MLRun execution context#

After running a job, you need to be able to track it. To gain the maximum value, MLRun uses the job context object inside the code. This provides access to job metadata, parameters, inputs, secrets, and API for logging and monitoring the results, as well as log text, files, artifacts, and labels.

Inside the function you can access the parameters/inputs by simply adding them as parameters to the function, or you can get them from the context object (using get_param() and get_input()).

  • If context is specified as the first parameter in the function signature, MLRun injects the current job context into it.

  • Alternatively, if it does not run inside a function handler (e.g. in Python main or Notebook) you can obtain the context object from the environment using the get_or_create_ctx() function.

Common context methods:

  • get_secret(key: str) — get the value of a secret

  •"started experiment..") — textual logs

  • log_result(key: str, value) — log simple values

  • set_label(key, value) — set a label tag for that task

  • log_artifact(key, body=None, local_path=None, ...) — log an artifact (body or local file)

  • log_dataset(key, df, ...) — log a dataframe object

  • log_model(key, ...) — log a model object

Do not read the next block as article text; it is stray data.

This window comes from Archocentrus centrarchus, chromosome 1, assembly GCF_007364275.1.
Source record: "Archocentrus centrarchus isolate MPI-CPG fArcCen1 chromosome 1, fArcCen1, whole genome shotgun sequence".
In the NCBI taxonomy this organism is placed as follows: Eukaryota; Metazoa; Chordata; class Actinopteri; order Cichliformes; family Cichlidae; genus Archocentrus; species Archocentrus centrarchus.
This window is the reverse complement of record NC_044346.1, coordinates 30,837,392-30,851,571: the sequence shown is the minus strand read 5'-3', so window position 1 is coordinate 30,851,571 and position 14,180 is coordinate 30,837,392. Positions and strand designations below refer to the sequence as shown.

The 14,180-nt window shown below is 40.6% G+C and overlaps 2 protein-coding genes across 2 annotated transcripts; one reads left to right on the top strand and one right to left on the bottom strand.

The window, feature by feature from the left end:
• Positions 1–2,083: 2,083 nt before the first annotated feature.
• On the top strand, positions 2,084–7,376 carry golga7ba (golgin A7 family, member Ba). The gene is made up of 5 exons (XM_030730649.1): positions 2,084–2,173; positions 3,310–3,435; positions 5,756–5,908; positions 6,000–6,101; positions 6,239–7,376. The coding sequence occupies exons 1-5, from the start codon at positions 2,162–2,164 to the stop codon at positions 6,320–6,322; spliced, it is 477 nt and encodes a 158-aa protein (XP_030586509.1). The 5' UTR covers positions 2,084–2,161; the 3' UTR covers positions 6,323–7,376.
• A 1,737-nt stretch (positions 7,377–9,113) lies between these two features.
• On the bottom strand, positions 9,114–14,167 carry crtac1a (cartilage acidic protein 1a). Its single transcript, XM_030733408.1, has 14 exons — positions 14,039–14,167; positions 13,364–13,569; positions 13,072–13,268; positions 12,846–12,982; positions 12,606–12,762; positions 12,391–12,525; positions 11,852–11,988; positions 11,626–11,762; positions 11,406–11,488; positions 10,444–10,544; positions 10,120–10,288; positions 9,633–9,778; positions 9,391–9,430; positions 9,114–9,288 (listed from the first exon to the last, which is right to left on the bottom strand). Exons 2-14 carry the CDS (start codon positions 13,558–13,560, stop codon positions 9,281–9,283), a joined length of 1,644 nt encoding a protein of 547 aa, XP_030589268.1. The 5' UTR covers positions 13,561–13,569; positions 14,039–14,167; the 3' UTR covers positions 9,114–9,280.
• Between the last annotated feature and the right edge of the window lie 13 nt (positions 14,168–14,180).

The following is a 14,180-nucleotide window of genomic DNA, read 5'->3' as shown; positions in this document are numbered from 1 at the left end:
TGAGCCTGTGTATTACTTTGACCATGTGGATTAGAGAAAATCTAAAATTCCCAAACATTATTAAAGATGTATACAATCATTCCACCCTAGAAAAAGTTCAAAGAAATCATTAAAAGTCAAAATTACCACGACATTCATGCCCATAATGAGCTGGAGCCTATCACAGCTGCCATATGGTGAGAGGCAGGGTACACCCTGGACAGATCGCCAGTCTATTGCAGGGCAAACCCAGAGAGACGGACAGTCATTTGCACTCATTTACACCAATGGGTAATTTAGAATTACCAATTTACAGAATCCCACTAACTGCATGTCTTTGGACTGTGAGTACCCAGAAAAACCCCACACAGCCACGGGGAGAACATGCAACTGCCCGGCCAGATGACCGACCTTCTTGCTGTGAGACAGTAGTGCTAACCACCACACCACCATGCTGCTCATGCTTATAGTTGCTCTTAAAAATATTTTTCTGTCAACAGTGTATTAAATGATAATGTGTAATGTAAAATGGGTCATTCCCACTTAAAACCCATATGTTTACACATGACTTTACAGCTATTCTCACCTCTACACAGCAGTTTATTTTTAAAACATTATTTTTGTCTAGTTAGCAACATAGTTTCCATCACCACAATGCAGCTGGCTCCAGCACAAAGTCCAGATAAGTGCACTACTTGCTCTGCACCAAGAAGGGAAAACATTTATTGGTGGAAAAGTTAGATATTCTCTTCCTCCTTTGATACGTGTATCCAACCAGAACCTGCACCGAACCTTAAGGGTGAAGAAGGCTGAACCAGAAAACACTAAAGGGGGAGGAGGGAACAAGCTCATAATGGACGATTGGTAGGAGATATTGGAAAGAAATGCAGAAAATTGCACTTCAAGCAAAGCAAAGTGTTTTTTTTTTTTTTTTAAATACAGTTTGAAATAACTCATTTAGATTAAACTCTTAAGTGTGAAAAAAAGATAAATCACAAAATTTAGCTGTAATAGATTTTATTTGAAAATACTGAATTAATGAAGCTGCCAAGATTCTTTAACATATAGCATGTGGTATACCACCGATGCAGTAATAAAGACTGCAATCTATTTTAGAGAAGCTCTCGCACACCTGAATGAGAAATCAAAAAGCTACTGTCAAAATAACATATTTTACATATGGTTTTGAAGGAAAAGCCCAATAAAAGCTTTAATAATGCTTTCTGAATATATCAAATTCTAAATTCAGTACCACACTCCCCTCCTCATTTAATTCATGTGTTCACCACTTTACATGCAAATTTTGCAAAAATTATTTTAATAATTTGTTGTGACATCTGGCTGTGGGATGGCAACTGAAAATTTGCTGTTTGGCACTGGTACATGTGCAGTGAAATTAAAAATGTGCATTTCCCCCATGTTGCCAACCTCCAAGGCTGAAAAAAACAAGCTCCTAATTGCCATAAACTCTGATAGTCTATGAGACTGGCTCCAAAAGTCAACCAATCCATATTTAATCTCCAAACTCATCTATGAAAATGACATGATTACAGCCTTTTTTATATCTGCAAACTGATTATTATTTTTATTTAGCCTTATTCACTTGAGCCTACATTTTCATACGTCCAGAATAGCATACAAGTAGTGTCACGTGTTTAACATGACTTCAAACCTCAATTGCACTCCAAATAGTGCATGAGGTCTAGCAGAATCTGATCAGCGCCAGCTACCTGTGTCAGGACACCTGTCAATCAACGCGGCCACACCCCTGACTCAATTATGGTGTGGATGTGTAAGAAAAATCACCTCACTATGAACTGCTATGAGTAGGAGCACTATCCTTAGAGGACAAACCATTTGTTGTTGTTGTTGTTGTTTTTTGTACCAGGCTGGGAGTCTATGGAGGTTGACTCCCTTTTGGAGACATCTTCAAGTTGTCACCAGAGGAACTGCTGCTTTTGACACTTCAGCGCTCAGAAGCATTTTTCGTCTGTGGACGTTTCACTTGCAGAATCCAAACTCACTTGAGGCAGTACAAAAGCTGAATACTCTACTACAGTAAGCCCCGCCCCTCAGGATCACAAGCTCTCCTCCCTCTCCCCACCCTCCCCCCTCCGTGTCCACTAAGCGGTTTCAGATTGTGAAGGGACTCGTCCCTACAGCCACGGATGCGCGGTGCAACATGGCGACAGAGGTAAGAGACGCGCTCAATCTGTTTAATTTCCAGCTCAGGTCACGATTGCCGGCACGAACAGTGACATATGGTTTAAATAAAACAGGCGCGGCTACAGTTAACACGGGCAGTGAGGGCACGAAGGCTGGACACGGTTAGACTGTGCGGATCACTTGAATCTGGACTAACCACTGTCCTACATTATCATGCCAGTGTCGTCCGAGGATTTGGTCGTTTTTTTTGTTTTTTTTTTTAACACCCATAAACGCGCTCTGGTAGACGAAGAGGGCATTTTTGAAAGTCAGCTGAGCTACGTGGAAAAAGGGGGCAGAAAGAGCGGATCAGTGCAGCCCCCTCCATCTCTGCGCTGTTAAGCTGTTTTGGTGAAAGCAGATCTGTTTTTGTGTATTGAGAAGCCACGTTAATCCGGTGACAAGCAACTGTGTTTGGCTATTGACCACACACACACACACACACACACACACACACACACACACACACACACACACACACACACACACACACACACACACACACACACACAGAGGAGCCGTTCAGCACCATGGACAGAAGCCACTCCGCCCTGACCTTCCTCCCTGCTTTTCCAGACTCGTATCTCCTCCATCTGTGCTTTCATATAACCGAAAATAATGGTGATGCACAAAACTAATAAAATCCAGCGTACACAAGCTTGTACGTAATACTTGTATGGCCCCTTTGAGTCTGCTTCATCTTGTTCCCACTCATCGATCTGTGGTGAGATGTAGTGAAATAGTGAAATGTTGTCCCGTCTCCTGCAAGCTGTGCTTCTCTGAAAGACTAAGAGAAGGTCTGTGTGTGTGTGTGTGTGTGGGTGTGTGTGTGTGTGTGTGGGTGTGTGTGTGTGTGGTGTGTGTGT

Example function and usage of the context object:

from mlrun.artifacts import PlotlyArtifact
import pandas as pd

def my_job(context, p1=1, p2="x"):
    # load MLRUN runtime context (will be set by the runtime framework)

    # get parameters from the runtime context (or use defaults)

    # access input metadata, values, files, and secrets (passwords)
    print(f"Run: {} (uid={context.uid})")
    print(f"Params: p1={p1}, p2={p2}")
    print("accesskey = {}".format(context.get_secret("ACCESS_KEY")))
    print("file\n{}\n".format(context.get_input("infile.txt", "infile.txt").get()))

    # Run some useful code e.g. ML training, data prep, etc.

    # log scalar result values (job result metrics)
    context.log_result("accuracy", p1 * 2)
    context.log_result("loss", p1 * 3)
    context.set_label("framework", "sklearn")

    # log various types of artifacts (file, web page, table), will be versioned and visible in the UI
        body=b"abc is 123",
        labels={"framework": "xgboost"},
        "html_result", body=b"<b> Some HTML <b>", local_path="result.html"

     # create a plotly output (will show in the pipelines UI)
    x = np.arange(10)
    fig = go.Figure(data=go.Scatter(x=x, y=x**2))

    # Create a PlotlyArtifact using the figure and log it
    plotly_artifact = PlotlyArtifact(figure=fig, key="plotly")
    raw_data = {
        "first_name": ["Jason", "Molly", "Tina", "Jake", "Amy"],
        "last_name": ["Miller", "Jacobson", "Ali", "Milner", "Cooze"],
        "age": [42, 52, 36, 24, 73],
        "testScore": [25, 94, 57, 62, 70],
    df = pd.DataFrame(raw_data, columns=["first_name", "last_name", "age", "testScore"])
    context.log_dataset("mydf", df=df, stats=True)

Example of creating the context objects from the environment:

if __name__ == "__main__":
    context = mlrun.get_or_create_ctx('train')
    p1 = context.get_param('p1', 1)
    p2 = context.get_param('p2', 'a-string')
    # do something
    context.log_result("accuracy", p1 * 2)

Note: The context object is expected to be used as part of a run. If you are looking for a similar API to use on your local environment (outside a local run) you can use the '~mlrun.projects.MLRunProject' object.